It’s the spookiest time of year! Yes, Halloween is upon us, Linus is camped out waiting for the Great Pumpkin, kids are clad in whimsical costumes, and parents are simultaneously trying to convince their kids not to eat all the candy while trying to keep their own hands off.

Steeped in Celtic tradition, the formerly pagan ritual has spawned a holiday that has become lighthearted while maintaining an atmosphere of scary substance.

Whether you believe in goblins or not, there’s no denying that some vehicles seem possessed or at least vexed.

Stories and movies have been written about such phenomena and real-life examples exist, if you subscribe to that sort of thing.

Local scary author Stephen King’s novel and movie, “Christine” is the story of one such 1958 Plymouth Fury that, as it’s restored, transforms itself and its new, young owner into victims of its violent past.

The story goes that the car was purchased from an angry, feared man whose young daughter had died in the car after choking on some food in the back seat. Her distraught mother later killed herself in the car from carbon monoxide poisoning. As the evil car grows stronger, it goes on a vengeful killing spree.

I don’t know how believable Christine's story is, but I’ve definitely driven some cars that have that “I don’t like you driving me” vibe.

“Duel,” Steven Spielberg’s breakout directing debut, concerns a salesman getting chased through the desert by a relentless tractor-trailer truck. It doesn’t sound too terrifying, but like any good story, the delivery enhances the tone. In this case, a traveling salesman, played by Dennis Weaver, is pursued in his red Plymouth Valiant by a long-nosed Peterbilt tanker covered with dirt and dust, looking as sinister as any good antagonist.

Presumably, the truck is driven by a road-raged mad man; however, the driver is never shown throughout the movie, leading the viewer to personify the truck itself as the evildoer. The movie was nominated for a Golden Globe and launched Spielberg’s directing career.

Haunted cars aren’t just a thing of fiction. The infamous criminals Bonnie Parker and Clyde Barrow were finally stopped when the stolen 1934 Ford Model 730 Deluxe Sedan they were driving was riddled with 160 bullets. Their lifeless bodies were eventually removed from the car, but the interior, still stained from their blood, and the bullet holes remain.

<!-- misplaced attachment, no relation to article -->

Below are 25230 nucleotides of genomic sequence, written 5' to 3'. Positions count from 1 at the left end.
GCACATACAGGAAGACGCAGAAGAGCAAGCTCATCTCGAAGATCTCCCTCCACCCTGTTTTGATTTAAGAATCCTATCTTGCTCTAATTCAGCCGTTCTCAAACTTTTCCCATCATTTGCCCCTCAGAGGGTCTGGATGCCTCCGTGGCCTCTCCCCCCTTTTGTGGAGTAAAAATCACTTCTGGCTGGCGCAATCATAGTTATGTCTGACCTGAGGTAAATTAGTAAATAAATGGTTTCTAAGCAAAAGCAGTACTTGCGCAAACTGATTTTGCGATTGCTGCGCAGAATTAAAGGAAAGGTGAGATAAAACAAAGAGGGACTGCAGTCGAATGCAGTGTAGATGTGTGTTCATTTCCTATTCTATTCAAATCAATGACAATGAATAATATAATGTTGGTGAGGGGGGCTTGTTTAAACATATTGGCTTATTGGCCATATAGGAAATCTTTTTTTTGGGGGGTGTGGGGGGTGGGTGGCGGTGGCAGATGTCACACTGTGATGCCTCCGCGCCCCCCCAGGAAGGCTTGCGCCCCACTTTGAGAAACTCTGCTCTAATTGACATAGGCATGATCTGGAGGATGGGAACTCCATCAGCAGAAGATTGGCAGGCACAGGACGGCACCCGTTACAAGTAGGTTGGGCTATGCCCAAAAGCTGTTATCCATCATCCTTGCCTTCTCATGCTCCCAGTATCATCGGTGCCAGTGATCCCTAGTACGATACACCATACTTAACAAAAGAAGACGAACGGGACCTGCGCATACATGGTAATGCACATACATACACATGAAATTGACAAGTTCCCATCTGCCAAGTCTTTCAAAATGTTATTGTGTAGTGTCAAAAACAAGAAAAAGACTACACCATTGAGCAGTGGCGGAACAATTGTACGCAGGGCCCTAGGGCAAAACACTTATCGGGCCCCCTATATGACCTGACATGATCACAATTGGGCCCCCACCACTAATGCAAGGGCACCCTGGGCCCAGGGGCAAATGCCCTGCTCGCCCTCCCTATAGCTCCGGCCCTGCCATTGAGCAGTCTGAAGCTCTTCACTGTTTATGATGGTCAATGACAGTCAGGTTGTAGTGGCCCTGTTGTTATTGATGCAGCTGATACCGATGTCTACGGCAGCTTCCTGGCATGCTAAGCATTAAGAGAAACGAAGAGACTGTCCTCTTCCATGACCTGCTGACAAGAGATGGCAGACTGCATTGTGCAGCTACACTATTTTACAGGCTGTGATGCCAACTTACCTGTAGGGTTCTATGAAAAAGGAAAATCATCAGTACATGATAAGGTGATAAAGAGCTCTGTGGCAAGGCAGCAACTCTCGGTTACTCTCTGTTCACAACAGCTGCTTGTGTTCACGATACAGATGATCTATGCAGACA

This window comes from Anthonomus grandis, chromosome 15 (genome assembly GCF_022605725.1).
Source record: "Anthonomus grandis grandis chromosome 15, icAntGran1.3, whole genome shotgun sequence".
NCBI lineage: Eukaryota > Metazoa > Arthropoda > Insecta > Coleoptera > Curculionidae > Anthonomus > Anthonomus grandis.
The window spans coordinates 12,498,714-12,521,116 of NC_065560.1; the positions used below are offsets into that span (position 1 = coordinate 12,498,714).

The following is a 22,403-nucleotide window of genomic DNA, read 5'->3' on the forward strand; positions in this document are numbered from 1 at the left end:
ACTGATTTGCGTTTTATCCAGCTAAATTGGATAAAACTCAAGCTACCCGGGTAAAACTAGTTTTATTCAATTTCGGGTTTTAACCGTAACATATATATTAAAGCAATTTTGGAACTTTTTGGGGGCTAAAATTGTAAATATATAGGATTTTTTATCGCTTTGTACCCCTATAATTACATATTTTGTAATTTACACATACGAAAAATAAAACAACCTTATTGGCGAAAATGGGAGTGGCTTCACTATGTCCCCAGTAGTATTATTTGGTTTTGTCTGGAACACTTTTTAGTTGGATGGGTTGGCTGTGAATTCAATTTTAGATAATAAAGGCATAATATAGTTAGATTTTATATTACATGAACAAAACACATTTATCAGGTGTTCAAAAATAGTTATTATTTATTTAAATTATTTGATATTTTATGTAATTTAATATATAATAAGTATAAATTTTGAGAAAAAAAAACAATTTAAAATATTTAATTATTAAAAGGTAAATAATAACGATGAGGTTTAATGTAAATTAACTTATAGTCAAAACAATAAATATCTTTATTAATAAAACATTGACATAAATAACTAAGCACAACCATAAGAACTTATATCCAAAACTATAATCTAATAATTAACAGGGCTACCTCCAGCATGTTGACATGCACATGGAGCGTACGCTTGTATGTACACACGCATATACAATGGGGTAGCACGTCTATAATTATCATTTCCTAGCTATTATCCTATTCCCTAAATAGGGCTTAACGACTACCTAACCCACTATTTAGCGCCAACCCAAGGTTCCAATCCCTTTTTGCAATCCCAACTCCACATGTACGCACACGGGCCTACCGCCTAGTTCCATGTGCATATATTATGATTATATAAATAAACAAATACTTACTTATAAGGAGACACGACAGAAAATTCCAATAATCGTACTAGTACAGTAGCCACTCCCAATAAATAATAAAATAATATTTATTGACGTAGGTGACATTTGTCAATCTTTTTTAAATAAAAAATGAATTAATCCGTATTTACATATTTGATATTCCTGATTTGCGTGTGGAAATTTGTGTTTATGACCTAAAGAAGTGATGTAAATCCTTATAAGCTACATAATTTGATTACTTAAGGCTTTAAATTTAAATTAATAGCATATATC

Since 1934, the Bonnie and Clyde “death car,” as it’s become known, has passed through many hands and has been displayed as a macabre attraction. It is said many people feel the presence of the deceased couple in and around the car while photos of the car have revealed unexplained anomalies. The “death car” now resides at a casino in Nevada, available for public viewing.

In a case of life imitating art or maybe the other way around, depending on how much of this urban legend you believe, a 1964 Dodge 330 Limited Edition, originally used by police in Old Orchard Beach, Maine, is responsible for the deaths of 14 people under mysterious circumstances. A cousin of “Christine” perhaps?

These facts are conveyed by the car’s owner, Wendy Allen, who identifies herself, among other things, as the Sea Witch of Old Orchard Beach. While they are unsubstantiated, a vivid imagination can make legends come alive.

In a mind-stretching history of the strangely named “Golden Eagle,” as the car is known, three separate police officers supposedly killed themselves and their families after driving the car — though it never harmed the Allen family, despite randomly opening doors and jamming the steering while underway.

The legend continues that members of local churches vandalized the car in an attempt to stop its marauding streak, but one by one, the vandals died in bizarre accidents of their own. Eventually, the car was dismantled by a few brave crusaders and major parts distributed to various junkyards, but Ms. Allen has reassembled most of her beloved car that she claims is simply the target of folklore.

Hearses are the mass transit of the spirit world. If any car has a right to be haunted, certainly the big, black hearse claims that automotive honor. Maybe it’s too cliche, or maybe people are too attuned to creepy vibes around these funeral coaches, but seldom does the legend of any spooky happening center around a hearse. It seems that spirits prefer to hang around vintage rides adorned with years of patina rather than a shiny, new Caddy.

Most of us know that the scariest thing on a modern car is the check engine light, followed by a gas gauge that reads empty.

And even though we’ve all driven cars that feel possessed at times, a clear head and good diagnostics usually dispel that notion.

For those more superstitious, perhaps during Halloween, a good jaunt on foot, doling out tricks or treats might help. And for the rest, a good scan tool and a skilled tech can usually exorcise the ghost in the machine.

Eric and Michelle Meltzer own and operate Fryeburg Motors, a licensed, full-service automotive sales and service facility at 299 Main St. in Fryeburg, Maine. More than a business, cars are a passion, and they appreciate anything that drives, rides, floats or flies.

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